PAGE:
Collage methods can enable infinite variations of an image to be tried out easily, in a "pick n mix" manner.
The main benefit of the one I've invented is it avoids the restrictions caused by gluing pieces before the composing is
complete. Furthermore, it ensures that the composed image, initially adhered with adhesive tape, is not lost when taken apart to be glued.
The method is suitable for making paper collages each piece of which is overlapped in at least one place,
either by another piece or by the matt when the artwork is mounted.
- Colour paper.
- Tear or cut away desired areas of paper.
- To compose an image, arrange the pieces of paper in various combinations. The pieces should be arranged on a vertical surface so one can
stand back from them to assess the result. Use drafting tape to adhere the pieces together and to the surface, as this permits change.
- Determine the boundaries of the composition. Use a pencil to indicate where they are, without marking the image.
- Stretch paper onto a drawing board. This will be the support of the collage.
- Number the collage pieces according to the order in which they will be adhered to the support; this is determined by the sequence of the overlapped pieces.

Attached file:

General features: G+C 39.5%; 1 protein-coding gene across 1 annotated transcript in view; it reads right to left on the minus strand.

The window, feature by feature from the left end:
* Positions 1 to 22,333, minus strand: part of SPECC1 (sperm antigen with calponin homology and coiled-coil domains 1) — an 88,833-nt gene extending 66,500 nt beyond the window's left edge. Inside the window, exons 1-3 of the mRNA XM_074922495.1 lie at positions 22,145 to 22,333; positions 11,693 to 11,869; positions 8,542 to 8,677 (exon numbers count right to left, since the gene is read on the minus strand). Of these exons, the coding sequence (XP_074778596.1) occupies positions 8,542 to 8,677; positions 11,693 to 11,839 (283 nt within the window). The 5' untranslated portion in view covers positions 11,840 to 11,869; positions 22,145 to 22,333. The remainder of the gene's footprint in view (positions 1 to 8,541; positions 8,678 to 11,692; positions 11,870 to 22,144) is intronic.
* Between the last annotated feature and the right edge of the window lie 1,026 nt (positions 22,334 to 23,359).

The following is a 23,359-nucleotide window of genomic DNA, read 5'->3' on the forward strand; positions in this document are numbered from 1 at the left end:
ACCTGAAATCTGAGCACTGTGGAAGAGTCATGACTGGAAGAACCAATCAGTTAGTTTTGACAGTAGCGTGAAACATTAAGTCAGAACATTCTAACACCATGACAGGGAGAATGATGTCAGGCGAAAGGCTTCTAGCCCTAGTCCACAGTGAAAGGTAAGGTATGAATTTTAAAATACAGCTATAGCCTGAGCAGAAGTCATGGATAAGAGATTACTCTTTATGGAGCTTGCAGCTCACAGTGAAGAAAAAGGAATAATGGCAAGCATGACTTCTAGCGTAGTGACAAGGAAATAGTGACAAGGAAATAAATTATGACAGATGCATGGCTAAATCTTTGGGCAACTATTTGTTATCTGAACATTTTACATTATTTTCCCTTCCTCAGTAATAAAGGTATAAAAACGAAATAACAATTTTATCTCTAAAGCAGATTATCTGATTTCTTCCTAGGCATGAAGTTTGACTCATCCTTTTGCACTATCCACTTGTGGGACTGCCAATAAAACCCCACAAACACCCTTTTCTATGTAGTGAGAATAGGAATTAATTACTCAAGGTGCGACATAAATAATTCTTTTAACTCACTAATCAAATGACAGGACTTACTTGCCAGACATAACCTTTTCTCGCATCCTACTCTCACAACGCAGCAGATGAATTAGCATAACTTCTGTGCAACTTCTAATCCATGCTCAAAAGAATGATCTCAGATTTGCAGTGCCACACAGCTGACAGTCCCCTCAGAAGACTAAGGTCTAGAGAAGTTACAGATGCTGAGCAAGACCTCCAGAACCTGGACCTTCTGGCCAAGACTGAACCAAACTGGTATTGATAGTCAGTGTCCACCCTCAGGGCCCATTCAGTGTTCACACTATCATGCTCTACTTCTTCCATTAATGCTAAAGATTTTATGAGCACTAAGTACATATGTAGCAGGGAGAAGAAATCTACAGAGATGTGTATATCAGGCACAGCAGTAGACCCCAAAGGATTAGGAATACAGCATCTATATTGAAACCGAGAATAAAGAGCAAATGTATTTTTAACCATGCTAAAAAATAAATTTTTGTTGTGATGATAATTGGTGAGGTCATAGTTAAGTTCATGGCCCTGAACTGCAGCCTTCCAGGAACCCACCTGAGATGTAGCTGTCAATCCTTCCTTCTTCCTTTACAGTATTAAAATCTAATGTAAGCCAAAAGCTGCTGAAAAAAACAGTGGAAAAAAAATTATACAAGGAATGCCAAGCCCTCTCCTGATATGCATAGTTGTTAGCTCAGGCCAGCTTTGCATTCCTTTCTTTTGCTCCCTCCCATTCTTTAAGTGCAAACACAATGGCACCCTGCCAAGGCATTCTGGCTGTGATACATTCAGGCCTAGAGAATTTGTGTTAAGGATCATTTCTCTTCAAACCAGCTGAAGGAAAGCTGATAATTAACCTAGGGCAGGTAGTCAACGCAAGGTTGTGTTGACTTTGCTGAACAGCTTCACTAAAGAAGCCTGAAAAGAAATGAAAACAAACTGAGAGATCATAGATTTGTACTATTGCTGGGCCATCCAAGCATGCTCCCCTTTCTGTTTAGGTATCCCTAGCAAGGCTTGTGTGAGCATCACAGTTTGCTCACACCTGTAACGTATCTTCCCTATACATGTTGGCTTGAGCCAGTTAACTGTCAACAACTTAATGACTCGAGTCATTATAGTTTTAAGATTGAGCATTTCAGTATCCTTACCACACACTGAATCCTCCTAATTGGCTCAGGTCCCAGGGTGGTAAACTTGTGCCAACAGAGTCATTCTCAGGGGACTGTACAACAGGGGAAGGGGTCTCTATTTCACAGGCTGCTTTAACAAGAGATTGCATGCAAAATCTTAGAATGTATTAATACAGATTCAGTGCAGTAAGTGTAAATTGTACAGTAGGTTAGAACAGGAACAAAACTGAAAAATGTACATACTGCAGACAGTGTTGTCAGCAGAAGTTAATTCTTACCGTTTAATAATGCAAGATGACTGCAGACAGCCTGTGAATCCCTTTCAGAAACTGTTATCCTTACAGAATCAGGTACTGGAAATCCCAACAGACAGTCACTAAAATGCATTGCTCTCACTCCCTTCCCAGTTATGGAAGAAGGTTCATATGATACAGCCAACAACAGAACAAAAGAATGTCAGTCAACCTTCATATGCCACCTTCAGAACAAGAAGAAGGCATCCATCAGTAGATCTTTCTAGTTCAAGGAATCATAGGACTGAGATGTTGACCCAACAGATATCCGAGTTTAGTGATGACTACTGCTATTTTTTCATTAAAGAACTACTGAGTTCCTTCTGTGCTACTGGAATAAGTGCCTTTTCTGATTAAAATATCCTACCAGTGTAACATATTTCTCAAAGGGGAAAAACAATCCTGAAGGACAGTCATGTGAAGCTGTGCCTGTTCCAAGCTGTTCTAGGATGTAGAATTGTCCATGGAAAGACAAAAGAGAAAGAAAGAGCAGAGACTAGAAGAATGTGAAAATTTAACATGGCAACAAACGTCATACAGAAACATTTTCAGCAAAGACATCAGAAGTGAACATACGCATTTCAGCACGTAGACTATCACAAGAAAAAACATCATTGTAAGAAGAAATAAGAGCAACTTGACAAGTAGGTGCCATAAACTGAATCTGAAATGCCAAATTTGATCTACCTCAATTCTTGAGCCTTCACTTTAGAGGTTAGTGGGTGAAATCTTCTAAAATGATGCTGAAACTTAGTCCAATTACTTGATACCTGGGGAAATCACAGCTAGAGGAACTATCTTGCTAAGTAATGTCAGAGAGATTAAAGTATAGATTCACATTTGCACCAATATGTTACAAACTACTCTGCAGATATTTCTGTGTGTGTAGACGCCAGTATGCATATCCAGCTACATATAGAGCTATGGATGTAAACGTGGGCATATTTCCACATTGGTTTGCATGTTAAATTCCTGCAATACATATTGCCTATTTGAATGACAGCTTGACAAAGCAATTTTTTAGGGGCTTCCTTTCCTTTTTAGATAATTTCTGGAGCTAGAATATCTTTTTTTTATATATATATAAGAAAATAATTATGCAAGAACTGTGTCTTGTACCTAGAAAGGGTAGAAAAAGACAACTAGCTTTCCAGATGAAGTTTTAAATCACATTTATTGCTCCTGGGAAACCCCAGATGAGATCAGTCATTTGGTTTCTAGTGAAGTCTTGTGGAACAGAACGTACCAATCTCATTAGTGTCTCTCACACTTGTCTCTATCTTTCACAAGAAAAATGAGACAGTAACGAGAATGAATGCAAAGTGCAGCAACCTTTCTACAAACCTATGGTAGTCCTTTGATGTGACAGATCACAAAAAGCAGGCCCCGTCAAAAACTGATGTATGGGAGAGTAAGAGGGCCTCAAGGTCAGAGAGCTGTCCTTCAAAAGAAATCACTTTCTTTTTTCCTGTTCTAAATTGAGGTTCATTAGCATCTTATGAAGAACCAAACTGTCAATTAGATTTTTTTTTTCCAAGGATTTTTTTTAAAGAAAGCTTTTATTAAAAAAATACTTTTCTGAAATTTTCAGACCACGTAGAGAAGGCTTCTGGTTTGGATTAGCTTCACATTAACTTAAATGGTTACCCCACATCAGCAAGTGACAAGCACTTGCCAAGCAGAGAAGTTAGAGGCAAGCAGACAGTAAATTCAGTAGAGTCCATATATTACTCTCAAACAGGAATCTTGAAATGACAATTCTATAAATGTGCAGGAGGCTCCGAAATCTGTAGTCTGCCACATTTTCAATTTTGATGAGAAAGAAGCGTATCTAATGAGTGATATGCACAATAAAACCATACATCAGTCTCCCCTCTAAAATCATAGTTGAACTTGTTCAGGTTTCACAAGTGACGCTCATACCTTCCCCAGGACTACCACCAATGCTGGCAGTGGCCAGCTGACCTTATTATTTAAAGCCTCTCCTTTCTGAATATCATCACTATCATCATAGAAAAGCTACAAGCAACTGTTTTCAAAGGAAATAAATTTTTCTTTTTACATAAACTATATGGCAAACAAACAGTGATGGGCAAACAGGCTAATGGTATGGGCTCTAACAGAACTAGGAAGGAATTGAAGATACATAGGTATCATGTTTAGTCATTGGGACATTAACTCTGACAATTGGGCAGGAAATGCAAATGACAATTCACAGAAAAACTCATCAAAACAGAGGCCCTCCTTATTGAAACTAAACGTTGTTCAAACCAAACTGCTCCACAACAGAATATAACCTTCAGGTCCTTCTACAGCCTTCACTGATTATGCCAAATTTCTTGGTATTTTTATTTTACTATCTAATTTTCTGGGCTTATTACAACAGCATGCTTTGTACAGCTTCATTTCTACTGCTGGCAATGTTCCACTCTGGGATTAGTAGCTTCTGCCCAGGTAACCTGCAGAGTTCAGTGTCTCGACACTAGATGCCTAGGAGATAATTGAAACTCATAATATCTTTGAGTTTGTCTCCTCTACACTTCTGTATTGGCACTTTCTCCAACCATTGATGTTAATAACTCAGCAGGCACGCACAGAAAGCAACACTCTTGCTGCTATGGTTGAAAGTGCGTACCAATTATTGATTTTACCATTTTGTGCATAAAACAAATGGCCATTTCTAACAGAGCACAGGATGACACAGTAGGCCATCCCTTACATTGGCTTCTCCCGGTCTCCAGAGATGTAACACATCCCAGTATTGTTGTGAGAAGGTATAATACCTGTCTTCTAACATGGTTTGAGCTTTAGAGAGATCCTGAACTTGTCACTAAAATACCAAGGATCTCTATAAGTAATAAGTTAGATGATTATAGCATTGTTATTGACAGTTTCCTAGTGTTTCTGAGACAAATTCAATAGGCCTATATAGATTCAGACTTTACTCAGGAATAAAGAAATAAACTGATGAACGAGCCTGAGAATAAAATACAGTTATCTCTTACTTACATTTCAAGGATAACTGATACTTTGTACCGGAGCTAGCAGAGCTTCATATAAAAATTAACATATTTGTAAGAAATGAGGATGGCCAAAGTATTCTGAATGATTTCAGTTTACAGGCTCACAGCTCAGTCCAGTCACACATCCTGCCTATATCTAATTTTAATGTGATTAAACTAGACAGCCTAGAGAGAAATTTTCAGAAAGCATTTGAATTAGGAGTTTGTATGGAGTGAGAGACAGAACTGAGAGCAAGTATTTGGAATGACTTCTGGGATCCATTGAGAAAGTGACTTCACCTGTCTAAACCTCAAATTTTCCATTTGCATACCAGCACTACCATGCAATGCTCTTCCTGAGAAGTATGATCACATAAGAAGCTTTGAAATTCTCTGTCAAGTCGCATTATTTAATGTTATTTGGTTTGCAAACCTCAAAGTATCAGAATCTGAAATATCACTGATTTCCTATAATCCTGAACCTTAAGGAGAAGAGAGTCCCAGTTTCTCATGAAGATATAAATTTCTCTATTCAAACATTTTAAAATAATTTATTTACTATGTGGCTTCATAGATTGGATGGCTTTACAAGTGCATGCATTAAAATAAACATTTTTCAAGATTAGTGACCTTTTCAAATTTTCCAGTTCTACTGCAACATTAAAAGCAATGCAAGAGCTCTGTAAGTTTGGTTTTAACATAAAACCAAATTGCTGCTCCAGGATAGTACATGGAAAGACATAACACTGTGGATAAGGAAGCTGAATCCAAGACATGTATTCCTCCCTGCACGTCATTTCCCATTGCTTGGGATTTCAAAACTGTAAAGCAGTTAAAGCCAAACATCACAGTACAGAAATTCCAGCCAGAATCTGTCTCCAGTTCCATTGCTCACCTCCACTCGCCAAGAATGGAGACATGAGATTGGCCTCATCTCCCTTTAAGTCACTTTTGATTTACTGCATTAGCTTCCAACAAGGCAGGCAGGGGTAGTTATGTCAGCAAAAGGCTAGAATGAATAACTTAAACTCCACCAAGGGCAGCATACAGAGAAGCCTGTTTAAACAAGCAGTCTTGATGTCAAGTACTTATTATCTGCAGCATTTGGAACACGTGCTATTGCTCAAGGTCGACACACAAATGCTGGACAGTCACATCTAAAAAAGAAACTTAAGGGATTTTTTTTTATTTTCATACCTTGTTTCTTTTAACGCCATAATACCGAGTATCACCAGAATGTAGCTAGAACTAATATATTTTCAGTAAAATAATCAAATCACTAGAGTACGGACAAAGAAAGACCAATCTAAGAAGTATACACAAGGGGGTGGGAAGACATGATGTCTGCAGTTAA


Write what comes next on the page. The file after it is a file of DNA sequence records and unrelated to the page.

- The construction of taped collage pieces is taped onto the support and then registration marks are placed on the pieces and on the support.
The registration marks on the pieces should not be on an area of paper which will be part of the image but should not be far from it.
The registration marks on the support are numbered to tally with the numbers of the pieces they are for.
- The construction is taken apart and excess paper is torn off the collage pieces.
Ensure that there is an adequate number of registration marks and that they are adequately spaced.
- Using the registration marks for guidance, glue the collage pieces onto the support in numerical order.
- When the glue is dry, use a craft knife to cut the artwork from the stretched paper support, leaving a border around the artwork.
The instructions which are not in italics are for designing and making collages which are constructed with pieces of paper which are
placed horizontally, across the composition, and which have an edge that will not be at all overlapped (before the mounting of the